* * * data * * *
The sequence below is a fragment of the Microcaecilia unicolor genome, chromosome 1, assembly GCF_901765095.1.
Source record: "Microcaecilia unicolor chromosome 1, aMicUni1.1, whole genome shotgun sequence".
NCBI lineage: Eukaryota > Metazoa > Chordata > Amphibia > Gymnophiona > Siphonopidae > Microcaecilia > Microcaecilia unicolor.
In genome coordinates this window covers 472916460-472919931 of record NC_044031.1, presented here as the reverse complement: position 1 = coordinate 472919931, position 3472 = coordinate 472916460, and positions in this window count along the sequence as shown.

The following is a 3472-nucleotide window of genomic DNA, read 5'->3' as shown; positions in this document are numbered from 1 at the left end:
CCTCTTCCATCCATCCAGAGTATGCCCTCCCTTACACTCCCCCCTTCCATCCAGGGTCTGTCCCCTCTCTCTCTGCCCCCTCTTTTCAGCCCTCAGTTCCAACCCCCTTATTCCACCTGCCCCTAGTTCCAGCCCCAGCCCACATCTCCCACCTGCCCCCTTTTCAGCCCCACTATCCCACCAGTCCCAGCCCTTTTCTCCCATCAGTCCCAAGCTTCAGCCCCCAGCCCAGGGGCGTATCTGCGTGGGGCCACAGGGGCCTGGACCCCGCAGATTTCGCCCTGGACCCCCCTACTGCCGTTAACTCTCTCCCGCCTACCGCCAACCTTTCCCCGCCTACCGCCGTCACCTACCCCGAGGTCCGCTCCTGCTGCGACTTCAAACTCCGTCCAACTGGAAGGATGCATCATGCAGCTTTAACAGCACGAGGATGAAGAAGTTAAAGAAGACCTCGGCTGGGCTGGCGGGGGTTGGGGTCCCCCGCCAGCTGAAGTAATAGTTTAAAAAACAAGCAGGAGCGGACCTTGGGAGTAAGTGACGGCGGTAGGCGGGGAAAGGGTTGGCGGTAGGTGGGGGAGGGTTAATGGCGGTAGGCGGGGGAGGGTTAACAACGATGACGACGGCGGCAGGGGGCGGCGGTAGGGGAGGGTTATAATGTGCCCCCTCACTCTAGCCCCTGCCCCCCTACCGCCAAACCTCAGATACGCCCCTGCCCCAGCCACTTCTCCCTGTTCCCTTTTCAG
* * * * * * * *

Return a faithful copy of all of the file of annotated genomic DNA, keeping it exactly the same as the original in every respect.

The sequence below is a fragment of the Microcaecilia unicolor genome, chromosome 1, assembly GCF_901765095.1.
Source record: "Microcaecilia unicolor chromosome 1, aMicUni1.1, whole genome shotgun sequence".
NCBI lineage: Eukaryota > Metazoa > Chordata > Amphibia > Gymnophiona > Siphonopidae > Microcaecilia > Microcaecilia unicolor.
In genome coordinates this window covers 472916460-472919931 of record NC_044031.1, presented here as the reverse complement: position 1 = coordinate 472919931, position 3472 = coordinate 472916460, and positions in this window count along the sequence as shown.

The following is a 3472-nucleotide window of genomic DNA, read 5'->3' as shown; positions in this document are numbered from 1 at the left end:
CCTCTTCCATCCATCCAGAGTATGCCCTCCCTTACACTCCCCCCTTCCATCCAGGGTCTGTCCCCTCTCTCTCTGCCCCCTCTTTTCAGCCCTCAGTTCCAACCCCCTTATTCCACCTGCCCCTAGTTCCAGCCCCAGCCCACATCTCCCACCTGCCCCCTTTTCAGCCCCACTATCCCACCAGTCCCAGCCCTTTTCTCCCATCAGTCCCAAGCTTCAGCCCCCAGCCCAGGGGCGTATCTGCGTGGGGCCACAGGGGCCTGGACCCCGCAGATTTCGCCCTGGACCCCCCTACTGCCGTTAACTCTCTCCCGCCTACCGCCAACCTTTCCCCGCCTACCGCCGTCACCTACCCCGAGGTCCGCTCCTGCTGCGACTTCAAACTCCGTCCAACTGGAAGGATGCATCATGCAGCTTTAACAGCACGAGGATGAAGAAGTTAAAGAAGACCTCGGCTGGGCTGGCGGGGGTTGGGGTCCCCCGCCAGCTGAAGTAATAGTTTAAAAAACAAGCAGGAGCGGACCTTGGGAGTAAGTGACGGCGGTAGGCGGGGAAAGGGTTGGCGGTAGGTGGGGGAGGGTTAATGGCGGTAGGCGGGGGAGGGTTAACAACGATGACGACGGCGGCAGGGGGCGGCGGTAGGGGAGGGTTATAATGTGCCCCCTCACTCTAGCCCCTGCCCCCCTACCGCCAAACCTCAGATACGCCCCTGCCCCAGCCACTTCTCCCTGTTCCCTTTTCAG